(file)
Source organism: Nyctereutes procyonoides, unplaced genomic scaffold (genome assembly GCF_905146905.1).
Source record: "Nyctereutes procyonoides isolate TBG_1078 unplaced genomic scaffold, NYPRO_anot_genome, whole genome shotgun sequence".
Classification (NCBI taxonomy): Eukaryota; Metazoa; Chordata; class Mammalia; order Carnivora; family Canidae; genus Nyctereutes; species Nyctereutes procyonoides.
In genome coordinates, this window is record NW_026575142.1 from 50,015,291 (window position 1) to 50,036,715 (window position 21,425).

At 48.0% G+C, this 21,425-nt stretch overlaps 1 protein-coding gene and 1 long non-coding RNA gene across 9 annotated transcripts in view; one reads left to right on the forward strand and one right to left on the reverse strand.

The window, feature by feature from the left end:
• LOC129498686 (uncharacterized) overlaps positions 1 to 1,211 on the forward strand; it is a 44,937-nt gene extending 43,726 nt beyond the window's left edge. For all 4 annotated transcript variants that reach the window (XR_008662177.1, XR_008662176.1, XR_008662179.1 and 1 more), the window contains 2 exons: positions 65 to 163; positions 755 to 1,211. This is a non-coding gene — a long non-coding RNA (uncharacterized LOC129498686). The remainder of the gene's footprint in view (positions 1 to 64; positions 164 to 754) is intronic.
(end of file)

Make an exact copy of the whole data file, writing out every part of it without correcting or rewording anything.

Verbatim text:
Source organism: Nyctereutes procyonoides, unplaced genomic scaffold (genome assembly GCF_905146905.1).
Source record: "Nyctereutes procyonoides isolate TBG_1078 unplaced genomic scaffold, NYPRO_anot_genome, whole genome shotgun sequence".
Classification (NCBI taxonomy): Eukaryota; Metazoa; Chordata; class Mammalia; order Carnivora; family Canidae; genus Nyctereutes; species Nyctereutes procyonoides.
In genome coordinates, this window is record NW_026575142.1 from 50,015,291 (window position 1) to 50,036,715 (window position 21,425).

At 48.0% G+C, this 21,425-nt stretch overlaps 1 protein-coding gene and 1 long non-coding RNA gene across 9 annotated transcripts in view; one reads left to right on the forward strand and one right to left on the reverse strand.

The window, feature by feature from the left end:
• LOC129498686 (uncharacterized) overlaps positions 1 to 1,211 on the forward strand; it is a 44,937-nt gene extending 43,726 nt beyond the window's left edge. For all 4 annotated transcript variants that reach the window (XR_008662177.1, XR_008662176.1, XR_008662179.1 and 1 more), the window contains 2 exons: positions 65 to 163; positions 755 to 1,211. This is a non-coding gene — a long non-coding RNA (uncharacterized LOC129498686). The remainder of the gene's footprint in view (positions 1 to 64; positions 164 to 754) is intronic.